Thoreau on the Difference Between an Artisan, an Artist, and a Genius
“The bird of paradise is obliged constantly to fly against the wind.”
BY MARIA POPOVA
“Talent is insignificant. I know a lot of talented ruins,” James Baldwin admonished in his advice to aspiring writers as he considered the real building blocks of genius: “Beyond talent lie all the usual words: discipline, love, luck, but most of all, endurance.” Two decades before that, in pondering whether great artists are born or made, Jack Kerouac proclaimed: “Genius gives birth, talent delivers.”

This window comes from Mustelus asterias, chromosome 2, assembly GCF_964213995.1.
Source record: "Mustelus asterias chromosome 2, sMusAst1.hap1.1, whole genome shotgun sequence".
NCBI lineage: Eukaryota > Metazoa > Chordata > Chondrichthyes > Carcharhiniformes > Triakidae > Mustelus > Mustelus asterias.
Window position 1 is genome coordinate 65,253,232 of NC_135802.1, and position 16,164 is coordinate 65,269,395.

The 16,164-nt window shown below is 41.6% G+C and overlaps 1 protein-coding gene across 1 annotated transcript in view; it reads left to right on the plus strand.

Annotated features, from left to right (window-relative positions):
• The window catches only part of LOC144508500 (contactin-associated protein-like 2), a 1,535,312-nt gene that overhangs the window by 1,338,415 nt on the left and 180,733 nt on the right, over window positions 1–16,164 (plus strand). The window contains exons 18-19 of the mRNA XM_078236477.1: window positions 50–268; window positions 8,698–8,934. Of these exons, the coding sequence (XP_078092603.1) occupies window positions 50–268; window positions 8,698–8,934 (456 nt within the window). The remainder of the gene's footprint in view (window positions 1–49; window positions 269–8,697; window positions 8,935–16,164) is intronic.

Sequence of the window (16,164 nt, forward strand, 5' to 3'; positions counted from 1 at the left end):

More than a century earlier, Henry David Thoreau (July 12, 1817–May 6, 1862) — one of humanity’s greatest artists, in the most expansive sense of the word — brought his formidable intellect and spiritual genius to this question in his 1849 masterwork A Week on the Concord and Merrimack Rivers (public library).